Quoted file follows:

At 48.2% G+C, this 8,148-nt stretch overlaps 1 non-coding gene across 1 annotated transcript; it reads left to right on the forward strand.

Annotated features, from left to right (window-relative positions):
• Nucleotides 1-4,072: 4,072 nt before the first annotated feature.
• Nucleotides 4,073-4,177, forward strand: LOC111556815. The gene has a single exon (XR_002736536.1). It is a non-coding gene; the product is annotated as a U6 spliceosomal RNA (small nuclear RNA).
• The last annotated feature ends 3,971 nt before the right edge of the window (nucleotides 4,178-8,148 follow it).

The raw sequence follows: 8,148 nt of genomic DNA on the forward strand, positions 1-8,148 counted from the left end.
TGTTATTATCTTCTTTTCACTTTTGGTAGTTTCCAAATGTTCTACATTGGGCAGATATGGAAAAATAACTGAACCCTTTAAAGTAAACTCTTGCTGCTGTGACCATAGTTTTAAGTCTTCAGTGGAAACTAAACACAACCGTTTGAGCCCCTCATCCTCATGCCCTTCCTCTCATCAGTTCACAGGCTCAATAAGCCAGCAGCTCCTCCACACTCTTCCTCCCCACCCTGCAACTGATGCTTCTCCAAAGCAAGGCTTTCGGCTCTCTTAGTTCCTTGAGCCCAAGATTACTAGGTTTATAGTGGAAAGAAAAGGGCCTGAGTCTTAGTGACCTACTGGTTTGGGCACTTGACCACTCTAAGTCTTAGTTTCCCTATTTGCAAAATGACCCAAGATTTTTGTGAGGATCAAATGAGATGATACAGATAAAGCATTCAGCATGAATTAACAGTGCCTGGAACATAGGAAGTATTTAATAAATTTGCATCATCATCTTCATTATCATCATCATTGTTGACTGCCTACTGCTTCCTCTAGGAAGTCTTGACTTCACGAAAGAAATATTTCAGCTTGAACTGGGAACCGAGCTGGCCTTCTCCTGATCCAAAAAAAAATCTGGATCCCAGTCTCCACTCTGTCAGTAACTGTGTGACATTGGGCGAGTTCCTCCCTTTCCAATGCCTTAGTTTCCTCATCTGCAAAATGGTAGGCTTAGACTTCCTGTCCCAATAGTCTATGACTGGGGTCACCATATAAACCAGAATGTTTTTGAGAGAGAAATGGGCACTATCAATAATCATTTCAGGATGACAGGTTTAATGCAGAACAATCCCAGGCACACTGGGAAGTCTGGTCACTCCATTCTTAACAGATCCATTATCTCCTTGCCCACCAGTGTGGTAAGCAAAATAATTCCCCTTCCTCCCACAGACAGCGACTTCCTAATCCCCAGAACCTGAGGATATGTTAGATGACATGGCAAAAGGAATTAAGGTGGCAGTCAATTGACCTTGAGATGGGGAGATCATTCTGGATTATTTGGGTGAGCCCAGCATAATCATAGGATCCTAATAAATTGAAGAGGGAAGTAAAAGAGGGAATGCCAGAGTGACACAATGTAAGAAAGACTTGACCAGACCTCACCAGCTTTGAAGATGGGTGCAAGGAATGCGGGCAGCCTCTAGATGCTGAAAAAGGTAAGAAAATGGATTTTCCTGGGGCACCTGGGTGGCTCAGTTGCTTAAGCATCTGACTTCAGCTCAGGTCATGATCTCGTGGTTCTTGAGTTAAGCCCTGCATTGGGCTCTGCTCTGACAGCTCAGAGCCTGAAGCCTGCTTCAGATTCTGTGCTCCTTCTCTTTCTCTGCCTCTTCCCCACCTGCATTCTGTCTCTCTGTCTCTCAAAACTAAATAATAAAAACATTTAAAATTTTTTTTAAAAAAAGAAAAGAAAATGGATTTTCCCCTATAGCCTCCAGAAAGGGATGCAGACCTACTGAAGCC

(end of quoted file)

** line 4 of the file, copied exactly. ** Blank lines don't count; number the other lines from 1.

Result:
• Nucleotides 4,073-4,177, forward strand: LOC111556815. The gene has a single exon (XR_002736536.1). It is a non-coding gene; the product is annotated as a U6 spliceosomal RNA (small nuclear RNA).